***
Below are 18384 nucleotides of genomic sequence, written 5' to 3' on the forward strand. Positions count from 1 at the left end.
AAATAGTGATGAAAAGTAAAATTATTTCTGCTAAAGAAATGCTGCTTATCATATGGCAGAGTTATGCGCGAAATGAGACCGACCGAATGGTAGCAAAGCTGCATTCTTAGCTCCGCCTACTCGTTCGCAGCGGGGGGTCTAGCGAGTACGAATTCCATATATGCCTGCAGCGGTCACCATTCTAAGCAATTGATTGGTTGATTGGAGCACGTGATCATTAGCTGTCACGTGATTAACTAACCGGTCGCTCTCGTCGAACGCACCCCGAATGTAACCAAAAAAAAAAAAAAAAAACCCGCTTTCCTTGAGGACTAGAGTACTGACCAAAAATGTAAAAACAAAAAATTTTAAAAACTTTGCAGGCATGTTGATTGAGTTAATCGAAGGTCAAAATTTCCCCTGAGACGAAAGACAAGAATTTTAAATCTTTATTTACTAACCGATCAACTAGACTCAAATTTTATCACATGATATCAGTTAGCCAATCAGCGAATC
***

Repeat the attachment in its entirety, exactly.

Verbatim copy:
Below are 18384 nucleotides of genomic sequence, written 5' to 3' on the forward strand. Positions count from 1 at the left end.
AAATAGTGATGAAAAGTAAAATTATTTCTGCTAAAGAAATGCTGCTTATCATATGGCAGAGTTATGCGCGAAATGAGACCGACCGAATGGTAGCAAAGCTGCATTCTTAGCTCCGCCTACTCGTTCGCAGCGGGGGGTCTAGCGAGTACGAATTCCATATATGCCTGCAGCGGTCACCATTCTAAGCAATTGATTGGTTGATTGGAGCACGTGATCATTAGCTGTCACGTGATTAACTAACCGGTCGCTCTCGTCGAACGCACCCCGAATGTAACCAAAAAAAAAAAAAAAAAACCCGCTTTCCTTGAGGACTAGAGTACTGACCAAAAATGTAAAAACAAAAAATTTTAAAAACTTTGCAGGCATGTTGATTGAGTTAATCGAAGGTCAAAATTTCCCCTGAGACGAAAGACAAGAATTTTAAATCTTTATTTACTAACCGATCAACTAGACTCAAATTTTATCACATGATATCAGTTAGCCAATCAGCGAATC